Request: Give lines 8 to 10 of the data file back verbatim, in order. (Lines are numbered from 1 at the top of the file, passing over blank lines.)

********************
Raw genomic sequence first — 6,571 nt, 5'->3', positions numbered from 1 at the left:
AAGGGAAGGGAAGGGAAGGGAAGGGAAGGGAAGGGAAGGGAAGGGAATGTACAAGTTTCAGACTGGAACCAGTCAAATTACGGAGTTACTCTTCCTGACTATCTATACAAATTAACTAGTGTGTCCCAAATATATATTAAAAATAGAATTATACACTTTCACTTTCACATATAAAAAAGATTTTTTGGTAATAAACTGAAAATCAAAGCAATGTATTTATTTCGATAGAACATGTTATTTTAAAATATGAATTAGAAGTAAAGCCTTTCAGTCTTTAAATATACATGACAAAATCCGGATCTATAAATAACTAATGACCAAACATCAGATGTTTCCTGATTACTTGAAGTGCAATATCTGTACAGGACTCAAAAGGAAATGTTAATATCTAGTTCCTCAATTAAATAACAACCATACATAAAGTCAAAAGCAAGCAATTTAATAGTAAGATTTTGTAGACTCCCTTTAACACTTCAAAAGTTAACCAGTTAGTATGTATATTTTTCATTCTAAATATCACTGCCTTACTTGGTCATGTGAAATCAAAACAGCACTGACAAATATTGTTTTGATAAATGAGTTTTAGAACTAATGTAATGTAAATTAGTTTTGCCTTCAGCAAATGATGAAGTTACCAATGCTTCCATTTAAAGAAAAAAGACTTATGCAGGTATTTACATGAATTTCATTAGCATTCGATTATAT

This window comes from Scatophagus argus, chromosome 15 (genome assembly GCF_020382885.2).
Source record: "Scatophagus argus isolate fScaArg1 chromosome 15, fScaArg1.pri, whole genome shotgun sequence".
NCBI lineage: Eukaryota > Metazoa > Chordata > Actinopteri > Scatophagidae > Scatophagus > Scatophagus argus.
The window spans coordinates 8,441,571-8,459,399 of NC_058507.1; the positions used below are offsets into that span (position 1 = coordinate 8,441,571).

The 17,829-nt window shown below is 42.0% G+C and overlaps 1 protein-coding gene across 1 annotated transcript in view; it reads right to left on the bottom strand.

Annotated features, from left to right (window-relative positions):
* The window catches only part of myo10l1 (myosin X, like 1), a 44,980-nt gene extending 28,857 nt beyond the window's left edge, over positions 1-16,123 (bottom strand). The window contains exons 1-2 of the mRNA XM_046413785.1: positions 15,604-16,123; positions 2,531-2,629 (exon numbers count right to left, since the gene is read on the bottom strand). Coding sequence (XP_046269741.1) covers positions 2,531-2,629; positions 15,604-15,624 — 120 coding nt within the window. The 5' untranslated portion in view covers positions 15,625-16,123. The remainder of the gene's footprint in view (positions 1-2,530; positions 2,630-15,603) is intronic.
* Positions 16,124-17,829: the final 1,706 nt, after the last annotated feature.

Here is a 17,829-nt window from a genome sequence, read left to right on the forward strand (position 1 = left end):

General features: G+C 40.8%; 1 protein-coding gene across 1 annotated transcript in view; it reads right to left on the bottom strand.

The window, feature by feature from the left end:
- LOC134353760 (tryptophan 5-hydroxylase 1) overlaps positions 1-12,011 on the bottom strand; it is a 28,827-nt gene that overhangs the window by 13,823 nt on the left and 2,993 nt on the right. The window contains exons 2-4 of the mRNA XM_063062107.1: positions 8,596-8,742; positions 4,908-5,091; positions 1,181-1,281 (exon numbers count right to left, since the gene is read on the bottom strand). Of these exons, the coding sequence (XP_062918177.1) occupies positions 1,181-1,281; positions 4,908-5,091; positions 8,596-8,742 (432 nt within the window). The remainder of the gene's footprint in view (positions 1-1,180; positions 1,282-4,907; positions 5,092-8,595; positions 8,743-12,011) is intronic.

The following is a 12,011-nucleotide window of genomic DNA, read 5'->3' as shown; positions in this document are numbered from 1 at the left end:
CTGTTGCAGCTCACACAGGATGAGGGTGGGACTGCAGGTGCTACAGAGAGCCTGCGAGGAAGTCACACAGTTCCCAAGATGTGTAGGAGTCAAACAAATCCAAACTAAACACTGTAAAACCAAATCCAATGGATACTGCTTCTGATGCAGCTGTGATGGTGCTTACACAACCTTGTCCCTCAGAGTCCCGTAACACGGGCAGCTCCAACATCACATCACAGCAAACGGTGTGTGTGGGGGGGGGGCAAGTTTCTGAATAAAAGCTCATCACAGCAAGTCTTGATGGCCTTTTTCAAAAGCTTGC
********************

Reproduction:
Annotated features, from left to right (window-relative positions):
* The window catches only part of myo10l1 (myosin X, like 1), a 44,980-nt gene extending 28,857 nt beyond the window's left edge, over positions 1-16,123 (bottom strand). The window contains exons 1-2 of the mRNA XM_046413785.1: positions 15,604-16,123; positions 2,531-2,629 (exon numbers count right to left, since the gene is read on the bottom strand). Coding sequence (XP_046269741.1) covers positions 2,531-2,629; positions 15,604-15,624 — 120 coding nt within the window. The 5' untranslated portion in view covers positions 15,625-16,123. The remainder of the gene's footprint in view (positions 1-2,530; positions 2,630-15,603) is intronic.
* Positions 16,124-17,829: the final 1,706 nt, after the last annotated feature.